USAMRDC Passes Torch in Moving Change of Command Ceremony
On July 24, 2019 the U.S. Army Medical Research and Development Command hosted a Change of Command ceremony at Fort Detrick, Maryland as Maj. Gen. Barbara R. Holcomb relinquished command to Brig. Gen. Michael J. Talley during an event officiated by Gen. John M. Murray, Commanding General of the U.S. Army Futures Command.
Speaking at the beginning of the ceremony, Murray made clear his affection for the USAMRDC and, further, his understanding of the importance of the overall mission of military medicine.
"The MRDC has an amazing history," said Murray. "While most Americans will never truly understand and appreciate what you've done and what you continue to do, the impact of this command, today and throughout history, has been felt worldwide."
Murray added words of support for both Holcomb and Talley, as both now steer into different parts of their respective lives: Holcomb moving into retirement and Talley stepping to the forefront of the military's lead medical research and development organization.
"To keep up with both the pace of change and the great reputation of this command requires determined and exceptional leadership, and this is exactly what Maj. Gen. Holcomb has provided," said Murray. "Barb and her team, in no small part, have changed the world."
Holcomb was next to step up to the podium, and her opening comments regarding her dedication to the USAMRDC were met with applause.
Reflecting on her three-year assignment, she said, "The MRMC, now MRDC, really has been the best job that I've had in my career - it's the best job in the Army. It's been professionally challenging, and professionally rewarding."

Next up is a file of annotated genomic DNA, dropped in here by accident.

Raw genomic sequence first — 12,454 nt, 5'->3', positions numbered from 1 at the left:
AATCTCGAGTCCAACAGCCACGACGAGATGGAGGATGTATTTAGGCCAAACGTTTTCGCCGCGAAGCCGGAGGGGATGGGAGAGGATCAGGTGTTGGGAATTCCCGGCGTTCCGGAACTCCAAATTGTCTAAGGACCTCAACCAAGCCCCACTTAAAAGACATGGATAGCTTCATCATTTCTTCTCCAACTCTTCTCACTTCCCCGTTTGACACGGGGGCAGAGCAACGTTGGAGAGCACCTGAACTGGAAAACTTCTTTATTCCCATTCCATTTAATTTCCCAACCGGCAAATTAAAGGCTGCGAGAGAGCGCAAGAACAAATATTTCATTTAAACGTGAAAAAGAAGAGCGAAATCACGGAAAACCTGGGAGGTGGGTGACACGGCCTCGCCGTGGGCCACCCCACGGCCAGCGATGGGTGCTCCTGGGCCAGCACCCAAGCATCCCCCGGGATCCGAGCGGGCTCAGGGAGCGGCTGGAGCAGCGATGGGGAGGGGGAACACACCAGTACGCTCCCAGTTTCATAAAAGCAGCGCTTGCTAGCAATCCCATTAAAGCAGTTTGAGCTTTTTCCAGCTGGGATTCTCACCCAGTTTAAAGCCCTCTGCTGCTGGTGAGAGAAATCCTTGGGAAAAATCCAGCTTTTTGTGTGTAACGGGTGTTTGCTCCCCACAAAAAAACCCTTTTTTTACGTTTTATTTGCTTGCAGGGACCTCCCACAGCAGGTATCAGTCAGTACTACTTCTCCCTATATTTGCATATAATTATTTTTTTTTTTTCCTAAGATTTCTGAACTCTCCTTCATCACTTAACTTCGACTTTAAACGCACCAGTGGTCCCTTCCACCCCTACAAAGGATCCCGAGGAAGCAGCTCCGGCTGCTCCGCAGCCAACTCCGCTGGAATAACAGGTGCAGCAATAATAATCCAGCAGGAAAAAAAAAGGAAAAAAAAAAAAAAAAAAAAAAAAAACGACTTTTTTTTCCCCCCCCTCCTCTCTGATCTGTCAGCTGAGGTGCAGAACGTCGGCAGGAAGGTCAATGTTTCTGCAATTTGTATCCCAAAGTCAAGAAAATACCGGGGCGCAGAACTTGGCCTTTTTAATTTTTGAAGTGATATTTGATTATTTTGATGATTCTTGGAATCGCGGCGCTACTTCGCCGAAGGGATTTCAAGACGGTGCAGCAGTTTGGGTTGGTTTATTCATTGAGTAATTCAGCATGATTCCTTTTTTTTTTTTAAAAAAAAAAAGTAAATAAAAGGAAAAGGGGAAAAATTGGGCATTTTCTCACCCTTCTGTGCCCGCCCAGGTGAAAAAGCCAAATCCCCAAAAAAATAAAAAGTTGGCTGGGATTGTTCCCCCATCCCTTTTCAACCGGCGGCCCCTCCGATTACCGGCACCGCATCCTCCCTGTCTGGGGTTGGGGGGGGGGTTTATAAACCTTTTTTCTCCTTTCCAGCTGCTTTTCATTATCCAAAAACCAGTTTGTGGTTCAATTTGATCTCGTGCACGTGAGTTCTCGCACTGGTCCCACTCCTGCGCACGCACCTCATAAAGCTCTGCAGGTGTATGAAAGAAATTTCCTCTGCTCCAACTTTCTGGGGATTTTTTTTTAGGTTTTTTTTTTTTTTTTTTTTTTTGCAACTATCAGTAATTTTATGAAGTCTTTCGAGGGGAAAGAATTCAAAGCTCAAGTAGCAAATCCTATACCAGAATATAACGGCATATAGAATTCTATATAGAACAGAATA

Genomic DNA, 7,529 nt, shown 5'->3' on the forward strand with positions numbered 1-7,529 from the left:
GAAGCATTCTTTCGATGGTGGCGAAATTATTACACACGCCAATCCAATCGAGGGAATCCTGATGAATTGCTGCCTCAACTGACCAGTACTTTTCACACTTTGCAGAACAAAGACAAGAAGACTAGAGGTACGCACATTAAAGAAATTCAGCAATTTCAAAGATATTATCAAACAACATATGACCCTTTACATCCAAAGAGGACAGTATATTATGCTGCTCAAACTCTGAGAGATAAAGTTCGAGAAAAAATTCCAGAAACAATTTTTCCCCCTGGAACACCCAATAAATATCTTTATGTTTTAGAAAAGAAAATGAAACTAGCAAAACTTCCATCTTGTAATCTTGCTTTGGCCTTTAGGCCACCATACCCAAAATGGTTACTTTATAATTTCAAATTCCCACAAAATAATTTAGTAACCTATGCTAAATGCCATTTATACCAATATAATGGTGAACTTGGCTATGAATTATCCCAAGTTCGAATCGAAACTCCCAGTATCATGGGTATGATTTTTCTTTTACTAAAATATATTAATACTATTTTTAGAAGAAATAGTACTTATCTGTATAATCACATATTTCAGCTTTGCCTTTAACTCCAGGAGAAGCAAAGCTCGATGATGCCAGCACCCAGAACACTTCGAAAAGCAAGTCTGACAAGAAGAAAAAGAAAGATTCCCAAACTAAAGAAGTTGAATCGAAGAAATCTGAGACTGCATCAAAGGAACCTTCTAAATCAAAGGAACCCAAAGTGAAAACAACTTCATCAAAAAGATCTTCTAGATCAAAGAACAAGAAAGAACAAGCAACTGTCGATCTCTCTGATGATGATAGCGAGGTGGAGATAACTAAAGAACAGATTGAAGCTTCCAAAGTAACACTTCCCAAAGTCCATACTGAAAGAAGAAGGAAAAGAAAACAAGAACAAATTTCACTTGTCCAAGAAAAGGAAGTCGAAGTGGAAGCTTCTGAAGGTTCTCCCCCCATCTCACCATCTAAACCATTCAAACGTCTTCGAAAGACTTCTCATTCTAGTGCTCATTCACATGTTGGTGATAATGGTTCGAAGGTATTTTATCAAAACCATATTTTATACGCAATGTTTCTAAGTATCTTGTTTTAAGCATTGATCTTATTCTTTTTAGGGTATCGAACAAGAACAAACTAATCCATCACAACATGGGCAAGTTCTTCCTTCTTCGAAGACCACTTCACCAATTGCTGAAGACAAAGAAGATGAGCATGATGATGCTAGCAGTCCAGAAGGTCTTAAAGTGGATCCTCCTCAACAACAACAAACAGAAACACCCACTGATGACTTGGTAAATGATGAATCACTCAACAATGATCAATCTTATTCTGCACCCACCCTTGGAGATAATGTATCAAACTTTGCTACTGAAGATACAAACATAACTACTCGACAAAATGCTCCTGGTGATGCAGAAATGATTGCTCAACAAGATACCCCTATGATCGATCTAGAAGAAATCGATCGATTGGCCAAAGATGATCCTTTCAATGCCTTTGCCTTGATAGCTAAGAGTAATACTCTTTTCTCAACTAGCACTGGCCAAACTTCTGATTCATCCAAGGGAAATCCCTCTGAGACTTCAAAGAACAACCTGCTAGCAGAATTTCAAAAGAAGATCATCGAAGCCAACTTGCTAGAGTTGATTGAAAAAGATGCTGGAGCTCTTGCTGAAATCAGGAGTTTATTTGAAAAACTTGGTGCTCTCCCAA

Notable advancements under the USAMRDC banner during Holcomb's tenure include U.S. Food and Drug Administration approval of the anti-malarial drug Tafenoquine and emergency-use authorization for the application of freeze-dried plasma on the battlefield. In addition, the USAMRDC made substantial strides in the areas of unmanned and vertical lift technology during that time; with both areas being integral to the application of the type of cutting-edge medical technology likely required for success in next-generation combat zones. Regardless, Holcomb, who served as Commanding General of both USAMRDC and Fort Detrick as well as Chief of the U.S. Army Nurse Corps over the past three years, offered welcome advice to Talley.
"Strap in, and enjoy the ride," she said. "It's turbulent at times, so let the staff be your ground control. They are the experts and professionals - they are passionate about the mission of saving lives and serving our nation."
Talley steps into the USAMRDC leadership role from his most recent assignment at Fort Belvoir, Virginia, as Deputy Commanding General for the Regional Health Command–Atlantic. A veteran of Operation Iraqi Freedom, Talley has notably led Soldiers, Sailors, Airmen, Marines, and civilian personnel across a military career that stretches back to 1983 and includes a slew of high-profile operational and logistical postings.
"It's a great day to be a Soldier-scientist at the center of the medical research and development universe," said Talley. "General Murray, thank you for your kind words, and thank you for having the confidence and trust in me to lead the men and women of this great organization during this exciting and challenging time in our history."
In his remarks to the crowd, Talley struck a tone of genuine, unbridled excitement, and spoke at length about his desire to tackle the looming obstacles facing the future of military medicine.
"I look forward to the tremendous challenges in front of us, as the Army undergoes its largest reorganization since 1973." Talley continued, "The MRDC will remain committed to rapidly and responsibly developing, delivering and sustaining medical capabilities for the Warfighter, so that we remain the most powerful military in the world."
Talley concluded his remarks by thanking the many people who have helped him reach this point in his career, specifically noting his parents.
"My mother, Joan, and my late father, Retired U.S. Air Force Chief Master Sergeant Louie Talley, are not here today, but I wish to thank them publically for affording me and my brother and sisters a life of privilege - not in a monetary sense, but as it pertains to values, discipline and hard work ethic," he said. "Thanks to them, the Army Values were easy to adopt, because those values are what they instilled in us all of our lives."